It’s been a long haul for our readers who reside in the US Midwest. Before last winter’s near record cold and snowfall and thus a long riding season, there had been five so-so winters in a row for the US heartland.
In Canada, particularly in the province of Ontario, we’ve had some duds and some winners in the same time span. Before you assume that’s because we’re way up north and should expect lots of consistent snow, consider this: The heartland of snowmobiling on the east side of the Great Lakes in Ontario, New York and Quebec is mostly located parallel to or just south of prime riding areas in Michigan, Wisconsin and Minnesota. The Great Lakes send a lot of snow to us here in the east.
In terms of attitude and overall enthusiasm for snowmobiling, we’d have to rate this fall as strong. The response to early-order programs was, across the board, exceptional.
With the Midwest having a strong snow season last winter, motivation to early-order a new ride was so strong it set records. As history has shown, time and again after a good winter, particularly one that goes late into March and early April, the manufacturers are pretty much guaranteed a strong early-order sales season. That’s exactly what happened in virtually every market where snowmobiles are sold.
With the OEMs claiming they have varying degrees of unsold inventory for sale this fall it’s interesting to ponder what will happen next. “Next” is the in-season sales season. It’s the second segment of the three part snowmobile yearly sales cycle.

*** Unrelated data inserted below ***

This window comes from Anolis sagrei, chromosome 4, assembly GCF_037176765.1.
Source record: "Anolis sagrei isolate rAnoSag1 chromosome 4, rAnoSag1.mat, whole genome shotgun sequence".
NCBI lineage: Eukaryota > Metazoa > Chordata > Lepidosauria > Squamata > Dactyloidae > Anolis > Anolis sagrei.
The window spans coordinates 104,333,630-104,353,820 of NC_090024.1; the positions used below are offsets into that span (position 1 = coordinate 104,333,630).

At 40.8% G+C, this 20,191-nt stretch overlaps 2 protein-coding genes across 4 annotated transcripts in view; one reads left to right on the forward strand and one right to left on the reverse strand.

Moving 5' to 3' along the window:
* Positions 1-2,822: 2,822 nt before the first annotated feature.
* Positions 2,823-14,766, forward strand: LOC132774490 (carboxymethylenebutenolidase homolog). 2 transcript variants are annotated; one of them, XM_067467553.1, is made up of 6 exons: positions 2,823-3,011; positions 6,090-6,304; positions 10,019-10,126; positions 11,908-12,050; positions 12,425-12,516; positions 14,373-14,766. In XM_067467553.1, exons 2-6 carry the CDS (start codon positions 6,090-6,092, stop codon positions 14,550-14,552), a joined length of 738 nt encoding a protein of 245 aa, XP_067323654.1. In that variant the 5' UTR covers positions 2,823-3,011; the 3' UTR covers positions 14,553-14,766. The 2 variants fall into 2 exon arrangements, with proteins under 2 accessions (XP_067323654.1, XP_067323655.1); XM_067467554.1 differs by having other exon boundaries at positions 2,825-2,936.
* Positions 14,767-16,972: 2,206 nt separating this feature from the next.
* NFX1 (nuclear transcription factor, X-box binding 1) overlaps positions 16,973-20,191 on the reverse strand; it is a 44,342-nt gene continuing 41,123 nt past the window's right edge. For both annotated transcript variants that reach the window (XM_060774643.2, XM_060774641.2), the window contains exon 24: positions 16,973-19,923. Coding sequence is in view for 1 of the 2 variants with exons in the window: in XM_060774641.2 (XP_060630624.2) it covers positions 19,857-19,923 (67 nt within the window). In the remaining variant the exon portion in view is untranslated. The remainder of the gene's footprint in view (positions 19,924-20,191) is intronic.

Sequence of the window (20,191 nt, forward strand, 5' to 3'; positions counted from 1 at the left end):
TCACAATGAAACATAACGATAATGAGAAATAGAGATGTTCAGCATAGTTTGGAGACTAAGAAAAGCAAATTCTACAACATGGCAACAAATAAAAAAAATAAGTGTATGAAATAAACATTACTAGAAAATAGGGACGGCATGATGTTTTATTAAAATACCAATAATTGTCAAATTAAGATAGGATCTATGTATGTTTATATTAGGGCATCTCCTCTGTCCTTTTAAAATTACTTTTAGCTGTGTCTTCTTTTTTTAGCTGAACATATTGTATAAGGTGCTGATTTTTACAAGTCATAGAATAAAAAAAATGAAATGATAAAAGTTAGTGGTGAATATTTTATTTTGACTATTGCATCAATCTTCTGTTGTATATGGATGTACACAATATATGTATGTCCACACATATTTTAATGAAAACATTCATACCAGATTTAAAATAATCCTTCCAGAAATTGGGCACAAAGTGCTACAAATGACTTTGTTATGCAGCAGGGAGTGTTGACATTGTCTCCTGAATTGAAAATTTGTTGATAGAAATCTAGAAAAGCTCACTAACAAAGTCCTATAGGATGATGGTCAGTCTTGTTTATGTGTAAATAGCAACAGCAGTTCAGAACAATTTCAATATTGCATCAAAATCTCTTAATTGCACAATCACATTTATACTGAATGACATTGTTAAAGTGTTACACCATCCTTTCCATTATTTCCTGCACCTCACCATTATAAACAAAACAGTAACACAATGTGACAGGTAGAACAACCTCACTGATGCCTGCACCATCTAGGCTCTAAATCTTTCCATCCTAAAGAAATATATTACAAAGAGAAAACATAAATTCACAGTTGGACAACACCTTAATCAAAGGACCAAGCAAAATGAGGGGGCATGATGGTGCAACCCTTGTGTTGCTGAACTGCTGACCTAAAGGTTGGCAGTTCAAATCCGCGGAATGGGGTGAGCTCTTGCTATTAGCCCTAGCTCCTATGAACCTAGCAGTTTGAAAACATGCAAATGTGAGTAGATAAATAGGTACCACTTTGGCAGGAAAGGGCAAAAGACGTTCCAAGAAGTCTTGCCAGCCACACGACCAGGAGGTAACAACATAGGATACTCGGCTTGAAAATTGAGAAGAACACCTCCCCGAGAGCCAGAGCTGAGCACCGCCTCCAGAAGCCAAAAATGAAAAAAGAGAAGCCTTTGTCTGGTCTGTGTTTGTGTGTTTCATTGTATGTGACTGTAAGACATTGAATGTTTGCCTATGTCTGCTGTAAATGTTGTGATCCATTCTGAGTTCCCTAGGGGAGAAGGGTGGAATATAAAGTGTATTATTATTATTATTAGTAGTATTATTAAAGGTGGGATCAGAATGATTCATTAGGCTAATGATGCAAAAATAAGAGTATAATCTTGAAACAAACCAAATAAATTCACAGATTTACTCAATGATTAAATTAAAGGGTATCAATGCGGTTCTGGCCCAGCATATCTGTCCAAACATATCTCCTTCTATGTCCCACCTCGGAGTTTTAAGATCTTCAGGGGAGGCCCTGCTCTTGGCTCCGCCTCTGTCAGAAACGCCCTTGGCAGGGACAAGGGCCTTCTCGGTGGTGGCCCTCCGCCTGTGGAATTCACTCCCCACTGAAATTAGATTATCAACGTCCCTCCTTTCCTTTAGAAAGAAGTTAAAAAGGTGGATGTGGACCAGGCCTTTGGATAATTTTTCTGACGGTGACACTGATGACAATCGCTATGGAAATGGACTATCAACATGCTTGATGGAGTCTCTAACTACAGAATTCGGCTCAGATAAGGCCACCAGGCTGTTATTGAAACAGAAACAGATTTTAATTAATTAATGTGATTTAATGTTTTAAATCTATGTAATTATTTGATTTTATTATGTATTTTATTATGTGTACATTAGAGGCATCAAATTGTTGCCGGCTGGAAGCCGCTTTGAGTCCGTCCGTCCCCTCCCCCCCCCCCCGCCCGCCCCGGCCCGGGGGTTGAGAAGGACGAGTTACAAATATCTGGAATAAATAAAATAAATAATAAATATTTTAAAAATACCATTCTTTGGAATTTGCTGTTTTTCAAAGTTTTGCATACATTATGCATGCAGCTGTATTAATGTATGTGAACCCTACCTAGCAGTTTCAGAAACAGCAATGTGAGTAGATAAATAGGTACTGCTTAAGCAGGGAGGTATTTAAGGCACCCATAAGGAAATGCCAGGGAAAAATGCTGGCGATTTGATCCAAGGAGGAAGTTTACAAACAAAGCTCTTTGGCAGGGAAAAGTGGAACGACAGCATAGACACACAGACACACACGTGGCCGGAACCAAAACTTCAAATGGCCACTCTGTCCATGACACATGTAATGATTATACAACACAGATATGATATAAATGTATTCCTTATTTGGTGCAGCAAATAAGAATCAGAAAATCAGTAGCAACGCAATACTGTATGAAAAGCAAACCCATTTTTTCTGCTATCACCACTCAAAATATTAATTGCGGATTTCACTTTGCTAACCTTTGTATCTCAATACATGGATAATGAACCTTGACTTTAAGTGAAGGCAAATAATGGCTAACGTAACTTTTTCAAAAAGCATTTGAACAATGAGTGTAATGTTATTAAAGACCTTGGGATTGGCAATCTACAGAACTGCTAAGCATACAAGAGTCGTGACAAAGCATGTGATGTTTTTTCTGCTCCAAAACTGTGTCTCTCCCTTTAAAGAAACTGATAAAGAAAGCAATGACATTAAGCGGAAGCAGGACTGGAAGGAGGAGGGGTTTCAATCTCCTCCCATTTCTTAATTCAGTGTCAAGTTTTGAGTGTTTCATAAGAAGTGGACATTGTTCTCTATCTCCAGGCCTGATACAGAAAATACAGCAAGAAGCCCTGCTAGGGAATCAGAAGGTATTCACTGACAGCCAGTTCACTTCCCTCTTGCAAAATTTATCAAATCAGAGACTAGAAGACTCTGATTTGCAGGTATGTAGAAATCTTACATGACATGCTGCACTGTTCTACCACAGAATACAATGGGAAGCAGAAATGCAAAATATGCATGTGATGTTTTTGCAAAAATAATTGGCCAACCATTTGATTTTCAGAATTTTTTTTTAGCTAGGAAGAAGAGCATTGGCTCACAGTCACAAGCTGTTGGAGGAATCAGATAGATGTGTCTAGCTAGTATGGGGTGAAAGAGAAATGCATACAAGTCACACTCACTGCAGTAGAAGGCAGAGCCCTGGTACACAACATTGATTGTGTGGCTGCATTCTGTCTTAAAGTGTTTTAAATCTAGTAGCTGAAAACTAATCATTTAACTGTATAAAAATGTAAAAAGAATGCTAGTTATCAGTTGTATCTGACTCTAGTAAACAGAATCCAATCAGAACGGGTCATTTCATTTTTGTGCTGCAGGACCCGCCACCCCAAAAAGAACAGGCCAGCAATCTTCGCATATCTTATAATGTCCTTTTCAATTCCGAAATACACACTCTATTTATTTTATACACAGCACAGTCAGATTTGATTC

Once we get to mid-December “show me” buyers enter the market. This is the third part of the sales cycle. These buyers don’t care about last season’s snow but would rather patiently wait until they see how the current winter kicks-off.
Believe it or not, these buyers are, for the most part, western deep snow types. What’s really interesting about this phenomenon is this: The mountain market is now the largest single segment in the sport. This means the OEMs have to “ball park” mountain sled production numbers to a higher degree than the “trail” segments and can end up with crates of unsold sleds if winter begins late or is less than heroic out west.
Ski-Doo, for the first time in many years, has some non-current inventory it has been successfully selling this fall. It will be interesting to watch what effect this will have on 2020 model fall sales. Ski-Doo’s Spring Break early order program was a huge hit last spring.
Arctic Cat’s “build to order” posture has to be causing dealers heartache without access to any current model year sleds to sell this fall while Polaris looks to be pretty clean of non-currents and you can bet they built long on mountain models as demand for the RMK series is at a fever pitch out west.
Yamaha swallowed the bitter pill a year ago and built short in an effort to clean house and move non-currents out the door. From what we heard it’s done just that and is selling 2020 sleds without the distraction of unprofitable year-old models.
Inasmuch as the fall sales season for flatland sleds is pretty much guaranteed to be strong, the mountain market will ultimately have the final say as to whether model year 2020 is a success.
The good news for the OEMs is this: From a weather perspective the western marketplace is considerably less volatile than the eastern flatland market. In other words, it traditionally snows with more consistency out west than in the east.
If the western market responds to good early season snow, the sno-mo-biz should card an excellent year, despite Arctic Cat not playing in the same game for MY 2020.
Early season programs across the board were highly successful so model year 2020 is already off to a great start.